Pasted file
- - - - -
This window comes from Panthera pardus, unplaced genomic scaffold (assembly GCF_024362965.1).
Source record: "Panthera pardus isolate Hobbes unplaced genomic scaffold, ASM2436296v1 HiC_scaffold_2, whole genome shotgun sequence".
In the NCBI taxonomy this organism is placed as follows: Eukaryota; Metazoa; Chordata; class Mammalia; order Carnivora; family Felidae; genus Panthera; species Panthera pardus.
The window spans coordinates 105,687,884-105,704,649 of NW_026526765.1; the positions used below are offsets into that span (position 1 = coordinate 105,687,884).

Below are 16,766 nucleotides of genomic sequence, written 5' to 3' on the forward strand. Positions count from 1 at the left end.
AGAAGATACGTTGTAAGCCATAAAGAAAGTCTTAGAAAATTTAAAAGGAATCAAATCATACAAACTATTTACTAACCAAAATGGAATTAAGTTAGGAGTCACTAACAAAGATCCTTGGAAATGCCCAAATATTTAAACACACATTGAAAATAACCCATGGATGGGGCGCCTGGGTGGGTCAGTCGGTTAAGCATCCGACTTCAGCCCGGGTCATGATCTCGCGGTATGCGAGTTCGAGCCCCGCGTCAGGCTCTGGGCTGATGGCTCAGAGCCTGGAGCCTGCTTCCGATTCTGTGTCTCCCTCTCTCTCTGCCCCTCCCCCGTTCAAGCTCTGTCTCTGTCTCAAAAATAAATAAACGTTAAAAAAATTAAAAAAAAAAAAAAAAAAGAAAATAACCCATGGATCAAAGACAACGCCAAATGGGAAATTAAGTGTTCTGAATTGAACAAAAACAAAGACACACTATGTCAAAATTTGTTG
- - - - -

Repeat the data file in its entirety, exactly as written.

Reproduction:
This window comes from Panthera pardus, unplaced genomic scaffold (assembly GCF_024362965.1).
Source record: "Panthera pardus isolate Hobbes unplaced genomic scaffold, ASM2436296v1 HiC_scaffold_2, whole genome shotgun sequence".
In the NCBI taxonomy this organism is placed as follows: Eukaryota; Metazoa; Chordata; class Mammalia; order Carnivora; family Felidae; genus Panthera; species Panthera pardus.
The window spans coordinates 105,687,884-105,704,649 of NW_026526765.1; the positions used below are offsets into that span (position 1 = coordinate 105,687,884).

Below are 16,766 nucleotides of genomic sequence, written 5' to 3' on the forward strand. Positions count from 1 at the left end.
AGAAGATACGTTGTAAGCCATAAAGAAAGTCTTAGAAAATTTAAAAGGAATCAAATCATACAAACTATTTACTAACCAAAATGGAATTAAGTTAGGAGTCACTAACAAAGATCCTTGGAAATGCCCAAATATTTAAACACACATTGAAAATAACCCATGGATGGGGCGCCTGGGTGGGTCAGTCGGTTAAGCATCCGACTTCAGCCCGGGTCATGATCTCGCGGTATGCGAGTTCGAGCCCCGCGTCAGGCTCTGGGCTGATGGCTCAGAGCCTGGAGCCTGCTTCCGATTCTGTGTCTCCCTCTCTCTCTGCCCCTCCCCCGTTCAAGCTCTGTCTCTGTCTCAAAAATAAATAAACGTTAAAAAAATTAAAAAAAAAAAAAAAAAAGAAAATAACCCATGGATCAAAGACAACGCCAAATGGGAAATTAAGTGTTCTGAATTGAACAAAAACAAAGACACACTATGTCAAAATTTGTTG